Culver City Councilman Albert Vera felt out of his element the first time he sat on the unfamiliar council dais and faced a room full of people.
He wasn't up to speed on the issues. He bit back a yelp when he rose for a presentation and jammed his knee into a partition. He whirled around awkwardly searching for the Stars and Stripes during a flag salute. When it was time to cast a vote, he didn't know how to work the buttons.
"I thought, 'Albert, you have to learn fast so you don't make a monkey out of yourself up there,' " he said recently.
Three months after his council debut, Vera, who has replaced his campaign slogan "I'm not a politician" with "I'm still not a politician," feels right at home. Political observers say he is proving to be one of the strongest, most innovative voices coming from the council dais.
Not all of his ideas have been warmly received. His suggestion that city employees take a 5% pay cut to help balance the budget was met with open hostility. People who spoke regularly during council meetings lambasted Vera's suggestion to hold speakers to a three-minute time limit.
But others laud his budding efforts to stimulate business in the cash-strapped city. At his urging, staff is rewriting city purchasing laws to encourage local companies to compete in the bidding process. Vera argued that because 1% of sales tax revenue from local business comes back to the city, bids from local companies should be allowed a 1% edge over outside bids. Public agencies must choose the lowest bidder for a job.
Vera is working on a morale-boosting letter to be sent on official city stationery telling business owners that they are appreciated and that Culver City will "do anything in the world to help them be successful." Buttons that read "Shop in Culver City" will soon be handed out by local merchants, compliments of Vera.
"He's a very original thinker," Culver City Mayor James Boulgarides said.
Many people weren't sure what to expect from their newest council member.
Even Councilman Steven Gourley, a Vera supporter, said Vera won more on "nice guy" popularity than perceived policy-making ability.
As owner of Sorrento Italian Market since 1962, Vera has donated many an assorted-meats luncheon plate to community gatherings. The walls of his office at Sorrento are plastered with service awards from youth sports leagues, religious groups, service clubs and the City of Culver City.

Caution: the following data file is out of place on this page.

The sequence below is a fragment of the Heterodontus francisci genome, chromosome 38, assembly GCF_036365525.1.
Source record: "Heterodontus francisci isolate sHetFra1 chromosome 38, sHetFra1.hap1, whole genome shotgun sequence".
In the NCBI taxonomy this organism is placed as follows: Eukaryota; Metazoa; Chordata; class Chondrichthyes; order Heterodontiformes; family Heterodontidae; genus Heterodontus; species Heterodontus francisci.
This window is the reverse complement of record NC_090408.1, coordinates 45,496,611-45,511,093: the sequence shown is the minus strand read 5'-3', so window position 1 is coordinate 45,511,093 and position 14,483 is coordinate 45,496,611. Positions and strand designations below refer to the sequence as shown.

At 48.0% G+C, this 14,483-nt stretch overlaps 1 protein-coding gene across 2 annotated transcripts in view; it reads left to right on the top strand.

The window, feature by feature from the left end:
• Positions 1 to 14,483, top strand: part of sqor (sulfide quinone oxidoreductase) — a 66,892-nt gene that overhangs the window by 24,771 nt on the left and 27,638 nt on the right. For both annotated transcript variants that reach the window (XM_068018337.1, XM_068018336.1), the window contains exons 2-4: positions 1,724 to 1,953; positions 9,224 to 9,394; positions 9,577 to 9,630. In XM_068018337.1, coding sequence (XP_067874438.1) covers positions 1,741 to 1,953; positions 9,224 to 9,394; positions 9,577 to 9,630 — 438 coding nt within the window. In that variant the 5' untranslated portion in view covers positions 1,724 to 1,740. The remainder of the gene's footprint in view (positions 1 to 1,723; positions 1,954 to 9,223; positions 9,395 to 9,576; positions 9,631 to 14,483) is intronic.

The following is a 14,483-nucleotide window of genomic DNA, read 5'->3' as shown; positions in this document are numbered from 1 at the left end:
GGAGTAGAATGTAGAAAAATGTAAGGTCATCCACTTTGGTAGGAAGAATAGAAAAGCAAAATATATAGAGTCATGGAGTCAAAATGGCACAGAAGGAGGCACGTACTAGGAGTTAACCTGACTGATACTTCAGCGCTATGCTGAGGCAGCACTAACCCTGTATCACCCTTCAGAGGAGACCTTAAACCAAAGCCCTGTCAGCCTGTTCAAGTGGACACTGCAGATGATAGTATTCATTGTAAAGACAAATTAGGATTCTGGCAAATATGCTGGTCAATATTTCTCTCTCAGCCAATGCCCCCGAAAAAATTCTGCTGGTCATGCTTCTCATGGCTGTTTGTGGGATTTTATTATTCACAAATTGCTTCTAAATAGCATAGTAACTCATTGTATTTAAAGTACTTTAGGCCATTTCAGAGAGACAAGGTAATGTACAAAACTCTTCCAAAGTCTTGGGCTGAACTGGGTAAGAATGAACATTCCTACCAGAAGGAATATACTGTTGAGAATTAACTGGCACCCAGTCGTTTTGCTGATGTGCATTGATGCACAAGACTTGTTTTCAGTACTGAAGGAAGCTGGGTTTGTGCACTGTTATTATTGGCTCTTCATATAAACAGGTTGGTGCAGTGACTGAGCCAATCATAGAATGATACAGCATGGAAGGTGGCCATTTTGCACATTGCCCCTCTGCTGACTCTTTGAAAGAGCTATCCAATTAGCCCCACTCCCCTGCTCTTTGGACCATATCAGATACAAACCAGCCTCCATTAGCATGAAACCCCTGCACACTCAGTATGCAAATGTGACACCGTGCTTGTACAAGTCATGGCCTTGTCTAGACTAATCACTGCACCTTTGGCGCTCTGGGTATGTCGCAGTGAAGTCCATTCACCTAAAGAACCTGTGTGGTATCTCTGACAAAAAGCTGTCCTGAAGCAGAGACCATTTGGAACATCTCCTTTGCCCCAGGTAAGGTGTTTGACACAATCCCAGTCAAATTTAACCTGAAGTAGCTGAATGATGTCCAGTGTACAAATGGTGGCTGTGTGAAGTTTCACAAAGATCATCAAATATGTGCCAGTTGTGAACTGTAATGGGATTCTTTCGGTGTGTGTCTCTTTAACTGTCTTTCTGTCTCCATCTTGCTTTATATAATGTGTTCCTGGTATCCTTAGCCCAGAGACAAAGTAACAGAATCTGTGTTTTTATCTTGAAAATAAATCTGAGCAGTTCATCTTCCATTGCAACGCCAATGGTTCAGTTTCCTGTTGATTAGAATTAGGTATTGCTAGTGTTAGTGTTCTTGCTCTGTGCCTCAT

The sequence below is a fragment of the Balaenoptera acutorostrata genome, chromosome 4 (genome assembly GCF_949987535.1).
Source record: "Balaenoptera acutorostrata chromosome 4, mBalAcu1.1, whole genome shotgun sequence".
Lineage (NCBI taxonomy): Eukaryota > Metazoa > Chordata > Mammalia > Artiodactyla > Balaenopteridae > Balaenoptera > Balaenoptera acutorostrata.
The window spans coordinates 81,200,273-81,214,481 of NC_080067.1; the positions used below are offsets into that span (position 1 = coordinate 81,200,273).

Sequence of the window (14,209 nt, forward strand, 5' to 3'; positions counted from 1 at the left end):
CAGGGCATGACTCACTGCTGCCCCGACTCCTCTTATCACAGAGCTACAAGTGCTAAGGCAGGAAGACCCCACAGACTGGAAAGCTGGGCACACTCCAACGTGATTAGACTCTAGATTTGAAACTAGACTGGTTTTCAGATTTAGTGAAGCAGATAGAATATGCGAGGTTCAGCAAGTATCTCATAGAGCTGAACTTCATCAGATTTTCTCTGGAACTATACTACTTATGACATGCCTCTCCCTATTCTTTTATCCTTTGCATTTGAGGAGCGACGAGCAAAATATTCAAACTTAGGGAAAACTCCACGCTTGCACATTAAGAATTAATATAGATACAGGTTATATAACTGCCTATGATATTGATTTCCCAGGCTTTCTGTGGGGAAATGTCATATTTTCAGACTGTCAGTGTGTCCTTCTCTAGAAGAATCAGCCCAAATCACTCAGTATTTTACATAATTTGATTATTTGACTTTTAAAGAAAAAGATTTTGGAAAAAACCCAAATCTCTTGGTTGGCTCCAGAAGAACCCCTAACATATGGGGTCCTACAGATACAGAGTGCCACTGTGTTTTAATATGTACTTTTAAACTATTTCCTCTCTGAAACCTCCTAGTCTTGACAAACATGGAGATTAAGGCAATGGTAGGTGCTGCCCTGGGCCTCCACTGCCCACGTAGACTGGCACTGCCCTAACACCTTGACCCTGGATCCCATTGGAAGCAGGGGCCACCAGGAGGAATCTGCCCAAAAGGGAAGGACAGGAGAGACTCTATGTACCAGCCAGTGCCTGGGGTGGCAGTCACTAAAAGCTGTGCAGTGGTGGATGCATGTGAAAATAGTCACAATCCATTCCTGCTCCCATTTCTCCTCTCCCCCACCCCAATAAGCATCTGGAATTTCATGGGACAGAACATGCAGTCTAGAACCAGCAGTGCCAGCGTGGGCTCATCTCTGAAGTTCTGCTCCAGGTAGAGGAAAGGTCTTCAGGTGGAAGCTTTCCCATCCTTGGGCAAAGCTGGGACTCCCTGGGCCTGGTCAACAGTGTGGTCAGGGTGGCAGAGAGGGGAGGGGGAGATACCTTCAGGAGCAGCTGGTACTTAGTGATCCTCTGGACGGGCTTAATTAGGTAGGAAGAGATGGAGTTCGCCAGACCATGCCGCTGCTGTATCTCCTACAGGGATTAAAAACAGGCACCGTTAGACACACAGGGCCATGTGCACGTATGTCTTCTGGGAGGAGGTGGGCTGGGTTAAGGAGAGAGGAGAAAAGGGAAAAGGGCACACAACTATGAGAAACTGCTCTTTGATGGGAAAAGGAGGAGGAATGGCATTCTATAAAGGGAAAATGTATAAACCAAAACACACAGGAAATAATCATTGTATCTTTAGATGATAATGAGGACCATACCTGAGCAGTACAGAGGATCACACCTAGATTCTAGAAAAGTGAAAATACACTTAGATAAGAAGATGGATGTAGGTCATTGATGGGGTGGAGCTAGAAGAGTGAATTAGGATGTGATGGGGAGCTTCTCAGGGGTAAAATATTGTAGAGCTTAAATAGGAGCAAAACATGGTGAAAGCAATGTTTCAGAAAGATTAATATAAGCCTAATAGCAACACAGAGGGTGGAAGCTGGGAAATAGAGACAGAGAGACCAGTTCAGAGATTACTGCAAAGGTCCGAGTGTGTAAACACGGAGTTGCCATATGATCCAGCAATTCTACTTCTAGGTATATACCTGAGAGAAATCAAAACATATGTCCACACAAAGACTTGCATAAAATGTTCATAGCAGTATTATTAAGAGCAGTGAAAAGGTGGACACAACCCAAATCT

"That was the first question always during campaigning," Vera recalled, "that I would be too generous, that I would give the city away."
Vera, 57, was the top vote-getter in a five-way race for three council seats last April. Incumbents Gourley and Boulgarides came in second and third.
But Vera is dispelling the too-nice-guy image by doing his homework and championing ideas, no matter how unpopular, because he thinks they are best for the city.
"He's surprised me in asking what he's asked," community activist Alfred Friebert said. "I didn't like his suggestions, but I think he'll work out to be a good council member." Friebert disagreed with Vera's idea for a speaker time limit and with his suggestion for an across-the-board staff pay cut.
The big test of Vera's council acumen will be how he handles the Sony Pictures Studios' expansion plan. An environmental impact report on the proposal is scheduled to go before the City Council on Aug. 31. Some of his critics have said they think he will be too soft on Sony.
Sony Pictures Entertainment, parent company of TriStar and Columbia Pictures, wants to consolidate its widespread operating companies at the 44.7-acre studio site at Overland Avenue and Washington Boulevard.
The plan would add nine buildings that exceed the 56-foot height limit passed by voters in 1990. Also proposed are a helipad and a small shopping arcade.
Vera said he would not apply the height limit to the project, in keeping with a city attorney's interpretation of the law. The councilman said he would judge the project on its overall impacts and benefits to the city.
"Height is not the issue," he said. "It's what good or bad the project will bring to the area."
Sitting in an office next to his grocery and wearing a polyester, zip-up work shirt and sturdy black shoes, Vera does not fit the image of a politician.
The citizen-councilman barely spoke English when he came to the United States at 15. He held a variety of jobs: selling ladies' hosiery and cooking utensils and, later, catering. He earned enough to bring his mother over from Italy. In 1963, he married Ursula Vera. They have two sons, Ralph and Albert Jr.
He has a farm in the Central Valley, where he grows five varieties of olives and most of the ingredients that go into his line of Italian food products. Every Tuesday he travels to the farm to check on things. "I'm a farmer at heart," he said.
But he can be found in Culver City in his chock-filled store every other day. Residents seek him out there to engage him in lively discussions on city issues.
Punctuating his speech with hand movements, Vera talks of future projects, such as a reserve firefighters corps and a new senior citizens' center, looking six years down the line.
Then the politician who is not a politician, realizing the length of his term, said: "I may have to run again (in 1996) so I can accomplish my goals and see them through."